Whatever the primary role of the RTLS, it’s important that a clear picture of how it should support the organization be established before proceeding to selecting technologies and hardware. If you don’t know exactly how an RTLS deployment is supposed to help you be more efficient or productive or safer, how can later measure how successful the deployment is?
How do you know there’s room for improvement in an area where RTLS can help?
You need information, feedback and data to better understand the problems you’re trying to address with an RTLS solution. This can come in the form of raw numbers and analytics, feedback from employees on the front lines of production, comparisons with industry benchmarks and other sources. The more information you have, the more precisely you can focus the tracking and data-gathering capabilities of an RTLS deployment and ensure an acceptable ROI.
This kind of analysis of the processes involved will not only help to shape the mission of the RTLS deployment, but its scope as well. You’ll get a clearer picture of what areas of your facility need to be covered in order to include all the relevant points in the movement of an asset. Maybe you need a localized deployment, maybe it has be facility-wide. One use case may require an end-to-end deployment while another calls for more limited and focused coverage. These different possibilities obviously come with different costs of ownership and ongoing management, which is also important to understand well before you get to advanced stages in the deployment process.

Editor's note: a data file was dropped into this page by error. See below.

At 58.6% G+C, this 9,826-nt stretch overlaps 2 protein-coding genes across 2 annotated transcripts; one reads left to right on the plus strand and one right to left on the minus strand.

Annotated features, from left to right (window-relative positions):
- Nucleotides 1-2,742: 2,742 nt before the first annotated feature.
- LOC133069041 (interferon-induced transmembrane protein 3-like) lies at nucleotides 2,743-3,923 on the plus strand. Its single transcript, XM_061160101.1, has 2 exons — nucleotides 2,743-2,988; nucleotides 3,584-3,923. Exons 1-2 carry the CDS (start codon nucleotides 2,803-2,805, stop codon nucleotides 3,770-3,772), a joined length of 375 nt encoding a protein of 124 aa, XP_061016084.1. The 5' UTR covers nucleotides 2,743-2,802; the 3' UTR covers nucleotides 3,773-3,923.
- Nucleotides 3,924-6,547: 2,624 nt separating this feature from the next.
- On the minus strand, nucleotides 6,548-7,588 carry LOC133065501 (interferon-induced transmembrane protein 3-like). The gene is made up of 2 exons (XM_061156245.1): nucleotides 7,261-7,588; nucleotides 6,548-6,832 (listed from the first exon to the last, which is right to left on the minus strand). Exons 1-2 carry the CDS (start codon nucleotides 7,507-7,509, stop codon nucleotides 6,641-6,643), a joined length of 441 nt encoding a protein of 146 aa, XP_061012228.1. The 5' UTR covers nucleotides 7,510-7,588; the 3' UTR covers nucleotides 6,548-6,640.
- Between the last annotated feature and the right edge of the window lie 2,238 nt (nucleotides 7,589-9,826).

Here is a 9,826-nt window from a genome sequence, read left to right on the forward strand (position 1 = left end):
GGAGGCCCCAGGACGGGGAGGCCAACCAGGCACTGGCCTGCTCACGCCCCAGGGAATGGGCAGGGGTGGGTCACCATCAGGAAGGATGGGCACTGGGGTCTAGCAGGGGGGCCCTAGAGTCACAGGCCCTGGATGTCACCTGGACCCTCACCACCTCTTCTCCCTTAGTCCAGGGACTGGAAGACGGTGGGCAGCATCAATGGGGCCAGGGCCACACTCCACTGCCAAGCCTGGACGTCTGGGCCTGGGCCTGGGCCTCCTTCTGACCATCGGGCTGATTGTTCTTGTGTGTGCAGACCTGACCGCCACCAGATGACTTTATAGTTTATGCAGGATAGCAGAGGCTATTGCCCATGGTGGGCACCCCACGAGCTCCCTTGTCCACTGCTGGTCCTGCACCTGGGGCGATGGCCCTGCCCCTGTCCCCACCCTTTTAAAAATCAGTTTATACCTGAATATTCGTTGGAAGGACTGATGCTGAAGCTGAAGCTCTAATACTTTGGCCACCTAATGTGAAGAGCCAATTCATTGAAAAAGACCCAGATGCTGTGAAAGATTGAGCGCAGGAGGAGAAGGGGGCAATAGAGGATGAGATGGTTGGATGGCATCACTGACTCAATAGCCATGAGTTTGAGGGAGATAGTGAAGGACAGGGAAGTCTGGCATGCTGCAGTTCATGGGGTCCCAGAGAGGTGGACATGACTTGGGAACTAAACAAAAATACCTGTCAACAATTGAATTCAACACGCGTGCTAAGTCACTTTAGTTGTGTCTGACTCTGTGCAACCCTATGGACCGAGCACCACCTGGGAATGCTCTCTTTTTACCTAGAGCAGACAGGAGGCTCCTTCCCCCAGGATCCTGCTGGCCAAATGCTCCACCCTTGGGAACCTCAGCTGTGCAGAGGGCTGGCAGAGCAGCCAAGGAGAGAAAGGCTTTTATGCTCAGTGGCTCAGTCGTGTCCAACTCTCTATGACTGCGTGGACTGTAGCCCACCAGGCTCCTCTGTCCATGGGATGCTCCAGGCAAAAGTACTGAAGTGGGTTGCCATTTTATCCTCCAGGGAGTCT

RTLS solutions can be powered by different technological standards, with the three most common being Active RFID, Wi-Fi and Bluetooth Low Energy (Bluetooth LE). In terms of accuracy and reliability, there’s very little difference between them but Bluetooth LE has emerged as the communication standard for IoT, and as the best choice for RTLS, for several compelling reasons.